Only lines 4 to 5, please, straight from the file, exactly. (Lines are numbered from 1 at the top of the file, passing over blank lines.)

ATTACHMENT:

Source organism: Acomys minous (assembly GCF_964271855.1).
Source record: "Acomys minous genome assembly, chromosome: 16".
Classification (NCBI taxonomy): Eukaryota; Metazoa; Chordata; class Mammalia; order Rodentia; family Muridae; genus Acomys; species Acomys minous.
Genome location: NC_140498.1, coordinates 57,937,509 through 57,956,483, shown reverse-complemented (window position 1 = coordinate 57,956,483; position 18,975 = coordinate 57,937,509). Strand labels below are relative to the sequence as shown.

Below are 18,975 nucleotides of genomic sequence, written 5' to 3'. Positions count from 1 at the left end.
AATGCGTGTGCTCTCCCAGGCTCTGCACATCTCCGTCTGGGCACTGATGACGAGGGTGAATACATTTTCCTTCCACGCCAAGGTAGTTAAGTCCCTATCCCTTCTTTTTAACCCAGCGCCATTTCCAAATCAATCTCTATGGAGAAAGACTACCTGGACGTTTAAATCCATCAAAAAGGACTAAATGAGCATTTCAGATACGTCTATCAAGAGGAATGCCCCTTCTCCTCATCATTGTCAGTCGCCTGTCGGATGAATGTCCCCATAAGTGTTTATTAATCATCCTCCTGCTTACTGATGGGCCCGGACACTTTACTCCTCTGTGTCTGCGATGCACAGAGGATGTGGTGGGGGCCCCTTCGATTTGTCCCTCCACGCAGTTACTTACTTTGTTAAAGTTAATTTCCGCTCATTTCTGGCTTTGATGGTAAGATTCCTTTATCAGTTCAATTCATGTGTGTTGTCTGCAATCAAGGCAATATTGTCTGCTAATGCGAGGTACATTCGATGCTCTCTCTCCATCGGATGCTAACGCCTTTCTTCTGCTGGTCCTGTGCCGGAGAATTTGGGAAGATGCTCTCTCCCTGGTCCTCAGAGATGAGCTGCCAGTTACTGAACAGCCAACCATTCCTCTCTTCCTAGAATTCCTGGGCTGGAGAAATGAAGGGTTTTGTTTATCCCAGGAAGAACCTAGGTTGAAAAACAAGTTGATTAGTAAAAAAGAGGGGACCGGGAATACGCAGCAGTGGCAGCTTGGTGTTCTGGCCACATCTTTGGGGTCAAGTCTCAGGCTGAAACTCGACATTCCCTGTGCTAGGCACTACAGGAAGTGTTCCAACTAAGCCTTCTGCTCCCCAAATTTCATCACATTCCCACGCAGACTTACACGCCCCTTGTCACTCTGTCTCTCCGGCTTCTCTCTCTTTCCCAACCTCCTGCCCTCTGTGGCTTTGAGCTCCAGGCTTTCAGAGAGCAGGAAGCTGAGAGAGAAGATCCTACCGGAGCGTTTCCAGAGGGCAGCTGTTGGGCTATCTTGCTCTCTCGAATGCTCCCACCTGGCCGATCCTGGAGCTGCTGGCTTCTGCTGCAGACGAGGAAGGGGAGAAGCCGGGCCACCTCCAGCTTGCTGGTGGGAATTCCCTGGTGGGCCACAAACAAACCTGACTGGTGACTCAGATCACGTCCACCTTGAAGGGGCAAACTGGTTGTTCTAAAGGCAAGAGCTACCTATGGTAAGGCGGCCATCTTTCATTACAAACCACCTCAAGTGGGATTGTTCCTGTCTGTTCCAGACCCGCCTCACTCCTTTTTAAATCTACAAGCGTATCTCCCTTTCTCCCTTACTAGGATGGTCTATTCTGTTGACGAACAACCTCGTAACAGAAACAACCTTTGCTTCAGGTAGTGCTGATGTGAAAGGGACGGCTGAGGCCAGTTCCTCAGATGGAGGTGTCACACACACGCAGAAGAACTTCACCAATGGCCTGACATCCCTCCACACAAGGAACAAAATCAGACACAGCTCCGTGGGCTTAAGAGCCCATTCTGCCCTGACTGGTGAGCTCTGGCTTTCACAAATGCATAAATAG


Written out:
Genome location: NC_140498.1, coordinates 57,937,509 through 57,956,483, shown reverse-complemented (window position 1 = coordinate 57,956,483; position 18,975 = coordinate 57,937,509). Strand labels below are relative to the sequence as shown.

Below are 18,975 nucleotides of genomic sequence, written 5' to 3'. Positions count from 1 at the left end.